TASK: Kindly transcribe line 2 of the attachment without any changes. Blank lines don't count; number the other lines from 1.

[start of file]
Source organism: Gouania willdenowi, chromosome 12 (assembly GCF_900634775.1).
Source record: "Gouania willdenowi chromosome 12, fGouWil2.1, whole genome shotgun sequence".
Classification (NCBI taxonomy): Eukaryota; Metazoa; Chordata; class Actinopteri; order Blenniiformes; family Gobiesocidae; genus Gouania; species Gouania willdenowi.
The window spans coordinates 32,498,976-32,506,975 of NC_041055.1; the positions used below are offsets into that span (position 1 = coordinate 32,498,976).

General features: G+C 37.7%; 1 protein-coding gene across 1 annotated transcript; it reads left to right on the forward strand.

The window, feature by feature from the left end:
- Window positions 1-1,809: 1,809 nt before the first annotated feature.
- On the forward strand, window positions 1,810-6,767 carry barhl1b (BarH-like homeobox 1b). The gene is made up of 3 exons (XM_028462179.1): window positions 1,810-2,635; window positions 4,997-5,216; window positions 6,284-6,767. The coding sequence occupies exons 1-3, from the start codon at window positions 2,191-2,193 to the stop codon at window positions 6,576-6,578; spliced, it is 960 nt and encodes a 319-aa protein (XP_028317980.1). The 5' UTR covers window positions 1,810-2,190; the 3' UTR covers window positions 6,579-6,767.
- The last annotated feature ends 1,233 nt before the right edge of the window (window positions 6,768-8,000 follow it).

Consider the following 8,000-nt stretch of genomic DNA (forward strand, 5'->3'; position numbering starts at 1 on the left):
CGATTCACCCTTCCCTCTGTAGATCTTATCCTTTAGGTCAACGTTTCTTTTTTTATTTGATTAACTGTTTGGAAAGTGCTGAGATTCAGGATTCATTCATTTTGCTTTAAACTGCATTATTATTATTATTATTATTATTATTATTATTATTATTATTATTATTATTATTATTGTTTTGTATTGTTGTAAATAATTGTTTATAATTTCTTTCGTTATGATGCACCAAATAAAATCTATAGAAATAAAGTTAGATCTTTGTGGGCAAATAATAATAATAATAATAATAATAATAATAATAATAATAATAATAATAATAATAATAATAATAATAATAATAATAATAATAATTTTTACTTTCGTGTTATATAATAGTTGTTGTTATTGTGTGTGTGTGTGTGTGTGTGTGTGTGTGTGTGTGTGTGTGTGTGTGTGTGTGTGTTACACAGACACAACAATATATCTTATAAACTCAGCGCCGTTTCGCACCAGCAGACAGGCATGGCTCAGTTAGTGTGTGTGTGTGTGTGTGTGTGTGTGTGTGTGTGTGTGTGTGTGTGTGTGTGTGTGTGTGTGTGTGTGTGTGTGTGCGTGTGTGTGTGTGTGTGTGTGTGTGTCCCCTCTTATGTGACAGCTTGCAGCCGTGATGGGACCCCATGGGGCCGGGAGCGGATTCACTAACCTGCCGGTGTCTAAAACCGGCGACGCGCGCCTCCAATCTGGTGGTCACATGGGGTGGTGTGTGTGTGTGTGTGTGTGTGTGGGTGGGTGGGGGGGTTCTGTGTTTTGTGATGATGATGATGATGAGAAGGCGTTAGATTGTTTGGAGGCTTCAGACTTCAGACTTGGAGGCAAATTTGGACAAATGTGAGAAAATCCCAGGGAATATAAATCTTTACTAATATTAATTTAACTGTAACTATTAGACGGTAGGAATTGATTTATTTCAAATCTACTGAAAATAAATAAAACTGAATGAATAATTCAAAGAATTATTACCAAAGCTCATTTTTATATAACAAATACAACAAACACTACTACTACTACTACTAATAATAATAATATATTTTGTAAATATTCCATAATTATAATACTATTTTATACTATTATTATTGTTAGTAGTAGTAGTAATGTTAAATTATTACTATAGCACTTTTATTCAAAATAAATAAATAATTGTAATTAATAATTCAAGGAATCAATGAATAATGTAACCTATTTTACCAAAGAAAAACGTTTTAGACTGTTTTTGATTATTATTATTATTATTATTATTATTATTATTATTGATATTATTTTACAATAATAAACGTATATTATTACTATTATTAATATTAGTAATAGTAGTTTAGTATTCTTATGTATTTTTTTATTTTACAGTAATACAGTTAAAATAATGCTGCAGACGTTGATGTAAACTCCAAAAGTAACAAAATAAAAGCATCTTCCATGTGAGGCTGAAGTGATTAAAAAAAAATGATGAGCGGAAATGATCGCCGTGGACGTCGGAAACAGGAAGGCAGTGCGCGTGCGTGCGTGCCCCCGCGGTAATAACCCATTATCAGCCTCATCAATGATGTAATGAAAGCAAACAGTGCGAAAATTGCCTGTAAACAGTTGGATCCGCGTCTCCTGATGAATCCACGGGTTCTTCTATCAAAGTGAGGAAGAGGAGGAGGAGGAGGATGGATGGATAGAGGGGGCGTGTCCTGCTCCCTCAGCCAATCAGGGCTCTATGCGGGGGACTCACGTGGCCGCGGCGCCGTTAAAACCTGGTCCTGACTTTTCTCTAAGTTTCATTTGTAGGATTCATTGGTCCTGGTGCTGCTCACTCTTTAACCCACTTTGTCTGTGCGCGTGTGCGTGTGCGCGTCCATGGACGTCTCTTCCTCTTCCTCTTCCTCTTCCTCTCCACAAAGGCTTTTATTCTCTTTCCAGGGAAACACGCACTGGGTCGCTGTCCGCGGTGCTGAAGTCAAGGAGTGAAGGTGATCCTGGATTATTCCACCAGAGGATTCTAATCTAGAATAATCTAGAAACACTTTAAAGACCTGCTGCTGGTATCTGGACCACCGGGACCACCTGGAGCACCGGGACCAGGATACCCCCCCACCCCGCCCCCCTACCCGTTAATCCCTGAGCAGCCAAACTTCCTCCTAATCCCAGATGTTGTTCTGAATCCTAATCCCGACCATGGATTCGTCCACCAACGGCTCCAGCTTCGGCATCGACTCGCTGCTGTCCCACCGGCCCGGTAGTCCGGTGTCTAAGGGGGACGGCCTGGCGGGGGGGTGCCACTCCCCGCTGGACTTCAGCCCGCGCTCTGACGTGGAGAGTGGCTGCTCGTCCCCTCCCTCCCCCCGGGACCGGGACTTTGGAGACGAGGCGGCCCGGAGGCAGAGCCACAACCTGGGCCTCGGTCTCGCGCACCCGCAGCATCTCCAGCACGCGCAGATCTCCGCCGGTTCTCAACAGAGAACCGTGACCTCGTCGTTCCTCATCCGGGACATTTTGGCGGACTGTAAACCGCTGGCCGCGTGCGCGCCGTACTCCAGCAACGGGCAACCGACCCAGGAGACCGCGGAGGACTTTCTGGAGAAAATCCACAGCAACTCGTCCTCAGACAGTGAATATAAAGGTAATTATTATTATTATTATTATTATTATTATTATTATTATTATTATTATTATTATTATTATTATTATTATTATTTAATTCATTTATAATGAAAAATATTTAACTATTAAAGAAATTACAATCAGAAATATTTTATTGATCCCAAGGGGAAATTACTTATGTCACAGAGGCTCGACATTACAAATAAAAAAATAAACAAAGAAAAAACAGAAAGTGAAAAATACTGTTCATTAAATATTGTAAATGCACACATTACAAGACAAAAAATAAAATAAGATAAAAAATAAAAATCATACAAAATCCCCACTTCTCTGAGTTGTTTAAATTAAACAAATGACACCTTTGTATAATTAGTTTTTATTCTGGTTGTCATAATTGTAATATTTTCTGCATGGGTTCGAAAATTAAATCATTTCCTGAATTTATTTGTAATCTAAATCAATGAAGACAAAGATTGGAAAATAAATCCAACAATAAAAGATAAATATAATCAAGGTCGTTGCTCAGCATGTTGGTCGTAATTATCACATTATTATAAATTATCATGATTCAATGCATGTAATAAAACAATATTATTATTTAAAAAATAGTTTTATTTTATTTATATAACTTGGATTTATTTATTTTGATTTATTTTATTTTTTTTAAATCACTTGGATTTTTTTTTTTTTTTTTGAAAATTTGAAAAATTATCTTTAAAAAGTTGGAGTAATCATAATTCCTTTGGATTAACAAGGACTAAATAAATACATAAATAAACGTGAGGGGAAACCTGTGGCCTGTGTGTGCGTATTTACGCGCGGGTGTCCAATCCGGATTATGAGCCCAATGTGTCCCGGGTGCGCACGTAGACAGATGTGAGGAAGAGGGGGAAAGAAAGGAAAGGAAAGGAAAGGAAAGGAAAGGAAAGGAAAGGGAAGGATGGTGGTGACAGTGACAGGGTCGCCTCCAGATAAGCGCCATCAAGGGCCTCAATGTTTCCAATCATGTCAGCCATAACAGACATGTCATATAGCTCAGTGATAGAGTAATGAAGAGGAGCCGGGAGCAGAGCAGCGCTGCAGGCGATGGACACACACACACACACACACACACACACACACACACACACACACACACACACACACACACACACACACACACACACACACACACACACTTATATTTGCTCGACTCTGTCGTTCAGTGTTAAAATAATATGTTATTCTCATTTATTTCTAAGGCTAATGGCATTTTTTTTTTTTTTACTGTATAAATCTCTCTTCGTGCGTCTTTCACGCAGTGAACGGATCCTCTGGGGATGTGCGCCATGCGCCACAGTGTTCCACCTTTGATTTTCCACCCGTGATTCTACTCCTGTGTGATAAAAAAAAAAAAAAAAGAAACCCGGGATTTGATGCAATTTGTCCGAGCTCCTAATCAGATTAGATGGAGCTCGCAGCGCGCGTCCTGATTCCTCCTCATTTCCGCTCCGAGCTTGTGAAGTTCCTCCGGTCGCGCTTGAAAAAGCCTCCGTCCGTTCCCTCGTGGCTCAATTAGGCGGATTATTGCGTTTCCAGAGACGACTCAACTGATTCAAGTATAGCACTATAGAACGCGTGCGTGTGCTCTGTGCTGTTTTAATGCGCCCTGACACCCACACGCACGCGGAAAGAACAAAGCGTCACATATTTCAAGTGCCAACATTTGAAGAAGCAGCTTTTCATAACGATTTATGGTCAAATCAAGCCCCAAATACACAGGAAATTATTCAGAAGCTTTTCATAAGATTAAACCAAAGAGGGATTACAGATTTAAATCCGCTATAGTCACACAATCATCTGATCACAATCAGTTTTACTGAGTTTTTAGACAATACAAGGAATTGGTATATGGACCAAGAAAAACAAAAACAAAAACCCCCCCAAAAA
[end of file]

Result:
Source record: "Gouania willdenowi chromosome 12, fGouWil2.1, whole genome shotgun sequence".